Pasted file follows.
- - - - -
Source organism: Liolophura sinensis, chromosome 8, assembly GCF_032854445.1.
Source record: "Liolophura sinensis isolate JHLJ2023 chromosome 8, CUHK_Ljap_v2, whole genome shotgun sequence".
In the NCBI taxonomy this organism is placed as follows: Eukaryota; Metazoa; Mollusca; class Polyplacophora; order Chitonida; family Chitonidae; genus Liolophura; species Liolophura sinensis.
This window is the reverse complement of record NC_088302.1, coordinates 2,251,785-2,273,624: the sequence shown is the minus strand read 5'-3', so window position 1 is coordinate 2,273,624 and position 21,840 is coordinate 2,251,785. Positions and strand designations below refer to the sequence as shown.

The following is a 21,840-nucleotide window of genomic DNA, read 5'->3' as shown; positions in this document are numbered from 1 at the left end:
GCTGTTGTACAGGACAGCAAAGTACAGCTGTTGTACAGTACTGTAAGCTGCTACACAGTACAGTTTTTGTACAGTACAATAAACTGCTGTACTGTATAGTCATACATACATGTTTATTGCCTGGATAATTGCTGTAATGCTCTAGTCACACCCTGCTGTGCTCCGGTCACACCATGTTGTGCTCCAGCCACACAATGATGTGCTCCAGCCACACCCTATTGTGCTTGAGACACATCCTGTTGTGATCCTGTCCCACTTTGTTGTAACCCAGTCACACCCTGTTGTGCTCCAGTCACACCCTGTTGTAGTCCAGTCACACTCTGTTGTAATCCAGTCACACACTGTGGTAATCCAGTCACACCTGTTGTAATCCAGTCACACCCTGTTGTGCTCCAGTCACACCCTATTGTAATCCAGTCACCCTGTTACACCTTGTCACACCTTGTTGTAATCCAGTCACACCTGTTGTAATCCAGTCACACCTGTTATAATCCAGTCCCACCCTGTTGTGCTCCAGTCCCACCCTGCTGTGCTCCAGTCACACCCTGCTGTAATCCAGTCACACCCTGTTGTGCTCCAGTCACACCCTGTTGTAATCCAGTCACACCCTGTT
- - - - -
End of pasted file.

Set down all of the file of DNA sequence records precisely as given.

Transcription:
Source organism: Liolophura sinensis, chromosome 8, assembly GCF_032854445.1.
Source record: "Liolophura sinensis isolate JHLJ2023 chromosome 8, CUHK_Ljap_v2, whole genome shotgun sequence".
In the NCBI taxonomy this organism is placed as follows: Eukaryota; Metazoa; Mollusca; class Polyplacophora; order Chitonida; family Chitonidae; genus Liolophura; species Liolophura sinensis.
This window is the reverse complement of record NC_088302.1, coordinates 2,251,785-2,273,624: the sequence shown is the minus strand read 5'-3', so window position 1 is coordinate 2,273,624 and position 21,840 is coordinate 2,251,785. Positions and strand designations below refer to the sequence as shown.

The following is a 21,840-nucleotide window of genomic DNA, read 5'->3' as shown; positions in this document are numbered from 1 at the left end:
GCTGTTGTACAGGACAGCAAAGTACAGCTGTTGTACAGTACTGTAAGCTGCTACACAGTACAGTTTTTGTACAGTACAATAAACTGCTGTACTGTATAGTCATACATACATGTTTATTGCCTGGATAATTGCTGTAATGCTCTAGTCACACCCTGCTGTGCTCCGGTCACACCATGTTGTGCTCCAGCCACACAATGATGTGCTCCAGCCACACCCTATTGTGCTTGAGACACATCCTGTTGTGATCCTGTCCCACTTTGTTGTAACCCAGTCACACCCTGTTGTGCTCCAGTCACACCCTGTTGTAGTCCAGTCACACTCTGTTGTAATCCAGTCACACACTGTGGTAATCCAGTCACACCTGTTGTAATCCAGTCACACCCTGTTGTGCTCCAGTCACACCCTATTGTAATCCAGTCACCCTGTTACACCTTGTCACACCTTGTTGTAATCCAGTCACACCTGTTGTAATCCAGTCACACCTGTTATAATCCAGTCCCACCCTGTTGTGCTCCAGTCCCACCCTGCTGTGCTCCAGTCACACCCTGCTGTAATCCAGTCACACCCTGTTGTGCTCCAGTCACACCCTGTTGTAATCCAGTCACACCCTGTT